Scholarship of Teaching and Learning (SoTL)
A conceptual framework for SoTL offers a map to knowing, valuing and acting
The scholarship of teaching and learning (SoTL), is, by definition, public versus private, susceptible to peer review and critique, and can be built upon by others (Charbonneau, 2010). But what does SoTL look like? What’s the “roadmap”? A conceptual framework can illuminate and guide how we frame and understand academic scholarship in the context of 21st Century post-secondary teaching and learning.
I’ve been thinking about an integrated framework that incorporates SoTL knowledge, learning and growth, as well as ways of knowing, valuing and acting as academic teachers, learners and scholars. Two recent models seem complementary and enrich one-another when viewed in combination: Randall et al. (2013) focusing on overlapping and dynamic elements of teaching and learning scholarship, and Kereliuk et al. (2013) with a slightly broader conceptualization of 21st Century teacher knowledge.
Framework for the Scholarship of (21st Century) Teaching and Learning
Randall’s original framework represents three overlapping and dynamic elements of teaching and learning scholarship: (1) knowledge of scholarly teaching; (2) learning about one’s teaching; and (3) growth in SoTL. The three domains are represented in a Venn diagram, with points where the domains intersect/overlap. For example, where (1) knowledge of scholarly teaching meets (2) learning about one’s teaching, we see enhanced faculty engagement and motivation. Where (2) learning about one’s teaching meets (3) growth in SoTL we see increased commitment and professional academic/scholarly identity. Where (3) growth in SoTL meets (1) knowledge of scholarly teaching we see concrete SoTL performance and/or action. Finally, the central convergence point of all three domains represents SoTL transformation.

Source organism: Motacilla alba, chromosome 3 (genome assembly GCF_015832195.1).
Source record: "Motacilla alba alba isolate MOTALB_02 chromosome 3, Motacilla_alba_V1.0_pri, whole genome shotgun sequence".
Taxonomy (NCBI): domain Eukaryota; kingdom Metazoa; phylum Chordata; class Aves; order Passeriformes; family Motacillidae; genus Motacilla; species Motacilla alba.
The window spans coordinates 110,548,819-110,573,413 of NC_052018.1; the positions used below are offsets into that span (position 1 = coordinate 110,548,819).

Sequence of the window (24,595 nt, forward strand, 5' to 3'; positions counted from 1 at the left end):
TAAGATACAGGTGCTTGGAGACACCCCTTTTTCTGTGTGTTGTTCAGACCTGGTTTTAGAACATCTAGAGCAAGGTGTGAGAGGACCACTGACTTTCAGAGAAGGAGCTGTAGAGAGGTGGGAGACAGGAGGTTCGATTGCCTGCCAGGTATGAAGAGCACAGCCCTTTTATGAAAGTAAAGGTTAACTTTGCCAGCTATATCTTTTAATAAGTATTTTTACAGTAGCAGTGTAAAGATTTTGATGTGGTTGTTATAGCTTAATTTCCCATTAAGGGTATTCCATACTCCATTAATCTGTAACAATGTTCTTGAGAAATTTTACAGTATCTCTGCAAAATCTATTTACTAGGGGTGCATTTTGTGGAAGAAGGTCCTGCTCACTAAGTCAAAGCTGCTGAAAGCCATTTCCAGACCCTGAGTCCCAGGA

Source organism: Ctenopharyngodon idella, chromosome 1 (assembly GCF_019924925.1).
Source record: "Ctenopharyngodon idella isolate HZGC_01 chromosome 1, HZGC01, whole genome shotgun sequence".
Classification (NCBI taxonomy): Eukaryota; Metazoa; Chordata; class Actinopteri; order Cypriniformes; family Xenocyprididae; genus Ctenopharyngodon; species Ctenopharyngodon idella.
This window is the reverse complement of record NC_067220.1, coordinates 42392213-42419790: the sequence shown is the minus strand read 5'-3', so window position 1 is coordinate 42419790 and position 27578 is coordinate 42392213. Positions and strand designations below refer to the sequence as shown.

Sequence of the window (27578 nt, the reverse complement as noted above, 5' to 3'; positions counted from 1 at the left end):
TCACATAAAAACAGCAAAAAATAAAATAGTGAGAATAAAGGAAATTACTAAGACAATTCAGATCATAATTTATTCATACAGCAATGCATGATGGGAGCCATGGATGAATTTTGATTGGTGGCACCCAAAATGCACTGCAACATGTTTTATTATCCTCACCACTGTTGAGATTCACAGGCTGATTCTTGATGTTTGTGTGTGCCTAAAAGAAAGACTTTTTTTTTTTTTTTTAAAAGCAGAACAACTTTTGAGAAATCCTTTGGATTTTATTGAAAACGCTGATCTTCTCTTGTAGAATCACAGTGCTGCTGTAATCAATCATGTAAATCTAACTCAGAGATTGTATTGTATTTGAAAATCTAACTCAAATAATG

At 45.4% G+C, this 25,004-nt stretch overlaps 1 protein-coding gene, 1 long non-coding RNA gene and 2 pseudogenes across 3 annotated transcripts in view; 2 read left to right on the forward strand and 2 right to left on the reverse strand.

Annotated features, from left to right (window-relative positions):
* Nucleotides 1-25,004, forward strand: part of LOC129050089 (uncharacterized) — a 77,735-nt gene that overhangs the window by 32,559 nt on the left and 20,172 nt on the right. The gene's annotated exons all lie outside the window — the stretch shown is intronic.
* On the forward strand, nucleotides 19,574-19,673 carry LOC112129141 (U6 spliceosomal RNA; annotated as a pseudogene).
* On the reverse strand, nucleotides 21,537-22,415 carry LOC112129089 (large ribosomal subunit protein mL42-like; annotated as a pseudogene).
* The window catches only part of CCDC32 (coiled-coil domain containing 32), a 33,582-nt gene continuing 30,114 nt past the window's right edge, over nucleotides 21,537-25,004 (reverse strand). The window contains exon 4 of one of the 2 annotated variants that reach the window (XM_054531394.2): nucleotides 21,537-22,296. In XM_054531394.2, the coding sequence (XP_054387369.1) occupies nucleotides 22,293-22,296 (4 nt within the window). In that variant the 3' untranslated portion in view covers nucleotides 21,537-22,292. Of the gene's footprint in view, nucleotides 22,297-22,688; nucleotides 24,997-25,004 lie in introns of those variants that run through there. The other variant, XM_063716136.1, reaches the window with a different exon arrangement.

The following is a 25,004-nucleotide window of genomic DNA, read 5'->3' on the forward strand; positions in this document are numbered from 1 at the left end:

In the integrated model, foundation knowledge (such as teaching skills and digital, research and cross-disciplinary literacies) maps onto the domain of scholarly teaching broadly. Humanistic knowledge (which includes ethical/emotional awareness and diversity competence) corresponds to and enriches the domain of learning about one’s teaching. Finally, meta knowledge (such as creativity and innovation, problem solving and critical reflection, and communication and collaboration across disciplines) relates to faculty growth in SoTL.
I like how, when integrated, this framework affirms multiple and diverse ways of knowing and being.
With all that said, no roadmap is perfect – any GPS user who has been misdirected by the computer navigation guide will attest to that. We are continuously mapping and remapping physical and geographic terrains, and the same holds true for conceptual mapping of the terrains of knowledge, development and application.
A work in progress, like life itself, and our individual and collective learning journeys.